David LaFountain, chief of both the Waterville and Winslow fire departments, announced Friday he will retire June 30, after nearly 40 years in the fire service.

It will be a bittersweet moment for LaFountain, who has loved the profession but knows it’s time to leave.

At 61 — he will be 62 in May — he has been chief of both departments 10 years, was a firefighter and captain in Waterville 34 years and a part-time Winslow firefighter for five years before that.

“Ten years is a good benchmark,” he said of being chief. “I can’t burn the fuel like I used to. It just gets to the point where it’s time, and you see it when you get there. I think it’s time to make the change. It’s a young man’s game. I did what I could. I think both departments are better than when I found them, and that’s kind of what you shoot for.”

Standing at 6 feet, 7 inches tall, LaFountain has been a visible, calm and commanding presence in central Maine over many years — not only at fire and rescue scenes, but also at Waterville and Winslow council meetings and other events.

Waterville City Manager Michael Roy praised LaFountain’s work.


“As a career firefighter, Dave LaFountain established a reputation as someone totally dedicated to public service — whether it be fighting fires or providing rescue services to residents in Waterville and Winslow,” Roy said. “His 34-year career sets an example for all to follow, but unfortunately one that few can match. His loyalty and dedication will be missed and difficult to replace. It is with great regret that we watch him leave, but we are happy knowing that he will now have more quality time with his family.”

A 1976 graduate of Winslow High School, LaFountain did not grow up aspiring to be a firefighter, like many others whose family members were in the fire service.

Waterville and Winslow Fire Chief David LaFountain sits in his office Friday in the Waterville fire station. LaFountain has announced he is retiring in June.

He attended University of Southern Maine after high school and studied industrial arts education and later technology, but left to study criminal justice at University of Maine at Augusta. He thought he wanted to be a police officer and landed a job as a part-time patrolman in Winslow, but he quickly started to question his decision.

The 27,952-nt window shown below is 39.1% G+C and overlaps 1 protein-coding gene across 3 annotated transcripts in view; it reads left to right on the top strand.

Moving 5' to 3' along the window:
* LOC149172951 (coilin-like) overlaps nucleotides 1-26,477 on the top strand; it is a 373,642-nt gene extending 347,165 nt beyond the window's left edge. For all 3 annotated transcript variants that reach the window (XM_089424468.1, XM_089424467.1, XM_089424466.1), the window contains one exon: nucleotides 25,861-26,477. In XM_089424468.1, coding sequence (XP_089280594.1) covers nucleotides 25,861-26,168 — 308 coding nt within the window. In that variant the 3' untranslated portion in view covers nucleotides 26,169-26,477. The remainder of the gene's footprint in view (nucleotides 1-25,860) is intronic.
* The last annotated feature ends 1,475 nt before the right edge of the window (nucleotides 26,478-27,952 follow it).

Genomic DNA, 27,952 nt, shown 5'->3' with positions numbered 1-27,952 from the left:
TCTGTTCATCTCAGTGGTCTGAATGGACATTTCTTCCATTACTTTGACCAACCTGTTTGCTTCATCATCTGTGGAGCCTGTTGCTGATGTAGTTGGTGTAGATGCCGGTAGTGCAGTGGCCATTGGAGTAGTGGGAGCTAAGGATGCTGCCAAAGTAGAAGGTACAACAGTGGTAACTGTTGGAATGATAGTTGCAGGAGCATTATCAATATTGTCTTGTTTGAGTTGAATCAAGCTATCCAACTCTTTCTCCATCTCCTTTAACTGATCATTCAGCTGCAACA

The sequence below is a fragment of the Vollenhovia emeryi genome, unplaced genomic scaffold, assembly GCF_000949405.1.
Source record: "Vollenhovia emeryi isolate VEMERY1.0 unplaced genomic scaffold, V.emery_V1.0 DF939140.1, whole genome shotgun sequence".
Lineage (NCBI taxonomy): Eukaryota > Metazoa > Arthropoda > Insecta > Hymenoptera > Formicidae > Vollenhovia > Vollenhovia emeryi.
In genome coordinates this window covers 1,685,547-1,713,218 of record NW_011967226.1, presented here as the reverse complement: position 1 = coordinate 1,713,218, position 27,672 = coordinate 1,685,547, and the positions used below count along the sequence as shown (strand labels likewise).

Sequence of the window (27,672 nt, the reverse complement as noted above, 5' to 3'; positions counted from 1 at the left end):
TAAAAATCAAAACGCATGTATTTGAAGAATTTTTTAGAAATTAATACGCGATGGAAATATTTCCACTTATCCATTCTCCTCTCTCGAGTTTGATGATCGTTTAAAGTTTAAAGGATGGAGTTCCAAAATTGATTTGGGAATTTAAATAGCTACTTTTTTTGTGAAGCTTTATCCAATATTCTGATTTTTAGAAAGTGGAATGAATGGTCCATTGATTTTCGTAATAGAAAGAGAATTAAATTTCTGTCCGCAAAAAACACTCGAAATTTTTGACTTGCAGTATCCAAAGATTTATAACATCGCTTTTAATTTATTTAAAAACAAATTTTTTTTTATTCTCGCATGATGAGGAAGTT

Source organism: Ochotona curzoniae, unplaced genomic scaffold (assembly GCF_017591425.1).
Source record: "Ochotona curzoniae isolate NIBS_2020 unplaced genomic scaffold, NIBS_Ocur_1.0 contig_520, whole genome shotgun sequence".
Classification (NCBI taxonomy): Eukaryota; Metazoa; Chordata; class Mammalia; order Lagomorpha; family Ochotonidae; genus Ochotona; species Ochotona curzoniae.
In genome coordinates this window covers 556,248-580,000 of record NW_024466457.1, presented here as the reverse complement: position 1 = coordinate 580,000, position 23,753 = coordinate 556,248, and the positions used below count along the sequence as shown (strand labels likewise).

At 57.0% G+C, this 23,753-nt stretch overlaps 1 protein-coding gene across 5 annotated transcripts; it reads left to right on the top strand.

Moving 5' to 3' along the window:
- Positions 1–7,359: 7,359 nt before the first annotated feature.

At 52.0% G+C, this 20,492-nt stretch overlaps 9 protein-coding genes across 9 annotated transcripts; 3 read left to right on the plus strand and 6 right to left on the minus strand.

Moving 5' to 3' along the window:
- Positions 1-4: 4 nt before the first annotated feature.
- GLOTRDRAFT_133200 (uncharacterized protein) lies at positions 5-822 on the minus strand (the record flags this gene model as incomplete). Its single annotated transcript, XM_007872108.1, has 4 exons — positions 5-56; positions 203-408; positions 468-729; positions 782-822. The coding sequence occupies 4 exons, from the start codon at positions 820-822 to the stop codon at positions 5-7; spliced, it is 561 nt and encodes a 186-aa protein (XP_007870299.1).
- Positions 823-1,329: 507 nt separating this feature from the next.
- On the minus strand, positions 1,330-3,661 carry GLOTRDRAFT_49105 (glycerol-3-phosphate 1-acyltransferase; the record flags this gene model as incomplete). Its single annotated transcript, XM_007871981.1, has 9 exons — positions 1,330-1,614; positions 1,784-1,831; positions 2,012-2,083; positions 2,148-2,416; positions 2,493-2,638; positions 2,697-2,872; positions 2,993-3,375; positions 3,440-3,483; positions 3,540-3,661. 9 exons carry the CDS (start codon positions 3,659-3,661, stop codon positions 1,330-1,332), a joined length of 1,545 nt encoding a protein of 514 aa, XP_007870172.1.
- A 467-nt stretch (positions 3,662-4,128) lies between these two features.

“I tried that and found out it wasn’t a good fit,” he said. “I have a lot of respect for police officers. While I was working as a patrolman with Winslow, the Fire Department was having a training and invited me to join. That’s when I realized that this is more of what I was looking for. I went from the PD to a part-time firefighter in Winslow and was there five years when a job opened up in Waterville. Three of us were hired in 1984.”

He eventually earned an associate degree in fire science from Southern Maine Community College, where he took courses while being employed full time. While working as a firefighter and chief, he never stopped enrolling in classes and taking training around the country in everything from nuclear science to weapons of mass destruction and advanced chemistry and biology.

“I think it is the best job in the world, and you can go where you want to,” he said. “I’ve met probably some of the best professionals in the country. This job has taken me to a lot of places to learn a lot of stuff.”


Waterville Mayor Nick Isgro commended LaFountain for a life dedicated to public service and the people of Waterville.

“It is no small thing that Dave worked his way up through the ranks over his 34-year career to become the chief of a fire department with such a rich history like Waterville’s,” Isgro said. “Loyal to his mission, he showed leadership through changing and challenging times in the firefighting profession. He will be missed, but I’ll be very happy to know the chief is enjoying his well-deserved retirement.”

Likewise, Winslow Town Manager Michael Heavener said LaFountain has worked hard over the years to get the Winslow Fire Department equipment it needed to do jobs efficiently and safely. Recently, he worked to replace an aging rescue unit with a slightly used but much better piece of equipment.

“I will certainly miss David. He’s been great to work with,” Heavener said.


LaFountain has seen a lot of changes in the fire service over nearly 40 years as a firefighter, captain and chief.


“It’s a totally different job now,” he said. “We don’t have half the fires we used to have, but the hazards are certainly still there.”

Waterville and Winslow Fire Chief David LaFountain stands in front of Waterville Central Station on Friday. LaFountain has announced he is retiring in June.

A big concern for firefighters is being exposed to all sorts of chemicals during fires, according to LaFountain. There’s carbon monoxide and cyanide of one kind or another, depending on what’s burning, and there are many different gases one can be exposed to, he said. As a firefighter perspires and his or her pores open up, chemicals can get into the skin.